A book I edited alongside Kate Khatib and Mike McGuire. One of the most all-encompassing analyses of the Occupy movement, edited and contributed to by movement participants. A strategic intervention intended to deepen our understanding and analysis of what we’ve accomplished, and to illuminate key strategies for future struggles.
“A deftly edited anthology” —The New Yorker
“We Are Many brings together a chorus voices straight from the trenches of the Occupy movement, offering an honest, open series of self assessments and thoughtful critiques, and opening numerous windows into what might lie ahead. If participatory social movements are to learn from Occupy and continue to evolve, then this book is a firm step in the right direction.” —Gan Golan, co-author of Goodnight Bush and The Adventures of Unemployed Man
“It is all too rare that in the process of creating the movement and living the moment, participants and thinkers step back and ask the most pressing questions. This book is an important step.” —Marina Sitrin, author of Horizontalism
A fully illustrated mad-scientist’s guide to the apocalypse, with particular focus on water filtration and community disaster response. Both lighthearted and serious, and honestly not all that steampunk. First published by Strangers In A Tangled Wilderness as a zine in 2007, then in Italian as a book titled Guida steampunk all’apocalisse in 2008, then finally printed in English as a book by Combustion Books in 2012.
A courageous future lies ahead of us. We wave goodbye, on no uncertain terms, to the invisible workings of the cyberian world. Our future lies in an honest technology, a technology that is within our reach, a technology that will not abandon us, a technology that requires not the dark oils of subterranean caverns.
Consider this book to be your boon companion during the trying times that lie ahead. No single tome—no matter how voluminous—could be complete, of course, but this little handbook should aid in keeping you fed, watered, clothed, and protected from the myriad hazards of weather, human, and beast.
For this book, I interviewed a number of anarchist writers of fiction about what it means to be both an anarchist–concerned with social change on a fundamental level–and a fiction writer–weaving the stories that shape our ideas of who we are and what is possible. Includes interviews with Ursula le Guin, Alan Moore, Lewis Shiner, Cristy C Road, CrimethInc, and many others. Featuring an introduction by Kim Stanley Robinson.
I also collected detailed appendices including biographies of every anarchist fiction writer I was able to find, the overlap of many prominent authors with anarchism throughout history, and lists of books that deal directly with anarchist societies or characters.
“Anarchism suggests that the great majority of us would be far better off in a horizontal arrangement, an association of equals. Such a horizontality in the realm of power used to be derided as hopelessly naïve and unrealistic, but the more we learn about our human past and our primate ancestors, the more it becomes clear that this was the norm during the entirety of our evolution.”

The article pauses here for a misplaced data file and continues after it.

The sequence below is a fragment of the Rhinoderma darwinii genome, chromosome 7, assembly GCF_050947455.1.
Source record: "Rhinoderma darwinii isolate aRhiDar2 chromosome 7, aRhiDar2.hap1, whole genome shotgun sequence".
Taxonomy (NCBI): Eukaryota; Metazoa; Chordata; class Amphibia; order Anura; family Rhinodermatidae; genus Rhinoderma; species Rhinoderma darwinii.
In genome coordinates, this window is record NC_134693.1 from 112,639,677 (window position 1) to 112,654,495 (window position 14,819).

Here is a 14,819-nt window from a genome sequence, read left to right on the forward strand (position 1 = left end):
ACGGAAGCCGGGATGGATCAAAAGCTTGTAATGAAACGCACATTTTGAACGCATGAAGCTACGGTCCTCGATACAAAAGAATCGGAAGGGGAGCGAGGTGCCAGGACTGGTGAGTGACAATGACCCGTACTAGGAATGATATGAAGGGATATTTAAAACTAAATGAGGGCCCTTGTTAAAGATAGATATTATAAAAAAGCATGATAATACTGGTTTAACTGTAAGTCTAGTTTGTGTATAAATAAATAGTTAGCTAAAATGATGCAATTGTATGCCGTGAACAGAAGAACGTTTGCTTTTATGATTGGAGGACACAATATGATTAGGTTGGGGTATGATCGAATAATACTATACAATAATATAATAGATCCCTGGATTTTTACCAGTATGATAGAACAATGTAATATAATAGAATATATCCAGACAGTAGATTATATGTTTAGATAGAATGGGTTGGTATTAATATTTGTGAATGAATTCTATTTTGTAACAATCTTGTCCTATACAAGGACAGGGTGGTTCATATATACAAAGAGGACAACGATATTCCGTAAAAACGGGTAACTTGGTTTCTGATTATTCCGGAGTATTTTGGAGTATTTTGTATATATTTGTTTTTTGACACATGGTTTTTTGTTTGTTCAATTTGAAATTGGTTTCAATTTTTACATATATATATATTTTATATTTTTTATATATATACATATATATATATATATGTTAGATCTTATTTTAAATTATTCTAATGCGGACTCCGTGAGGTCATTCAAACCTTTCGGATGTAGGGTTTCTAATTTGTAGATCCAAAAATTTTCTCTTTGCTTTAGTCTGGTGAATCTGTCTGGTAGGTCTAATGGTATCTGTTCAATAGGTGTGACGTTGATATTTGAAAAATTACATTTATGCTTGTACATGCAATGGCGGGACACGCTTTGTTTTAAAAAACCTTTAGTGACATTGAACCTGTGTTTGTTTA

–Kim Stanley Robinson, from the introduction
“I may agree with Shelley that poets are the unacknowledged legislators of the world, but he didn’t mean they really get many laws enacted, and I guess I didn’t ever really look for definable, practical results of anything I wrote. My utopias are not blueprints. In fact, I distrust utopias that pretend to be blueprints. Fiction is not a good medium for preaching or for planning. It is really good, though, for what we used to call
–Ursula le Guin, from her interview in the book
A pamphlet collecting six essays originally written for Alan Moore’s Dodgem Logic between 2010-2011. Take What You Need and Compost the Rest presents “post-civilization” as an anarchist political theory in which many of the basic tenants of civilization are rejected but many of the advantages of civilization are retained–a sort of scavenger attitude applied to politics. Essay topics include pro-science anti-civilization, cooperative scavenging, community survival, and the city that isn’t a city.
I would argue (mostly for fun, I admit: there isn’t too much of a point in strongly holding one’s own definitions of words over the definitions that others use) that civilization can be described by its linear thinking. (To refer back to my dictionary, civilization is “the stage of human social development and organization that is considered most advanced.” “Most advanced” strikes me as pretty linear thinking.) Science is always equated with civilization, but I’d love to see the two concepts divorced. Science is a system with which to explore the natural laws of our world, to develop technologies with. And yet science has been held at the mercy of civilization. Civilization refuses to go back. It encourages us only to push forward, it argues that anything newly developed is more worthwhile than what came before. It does not let us question our fundaments.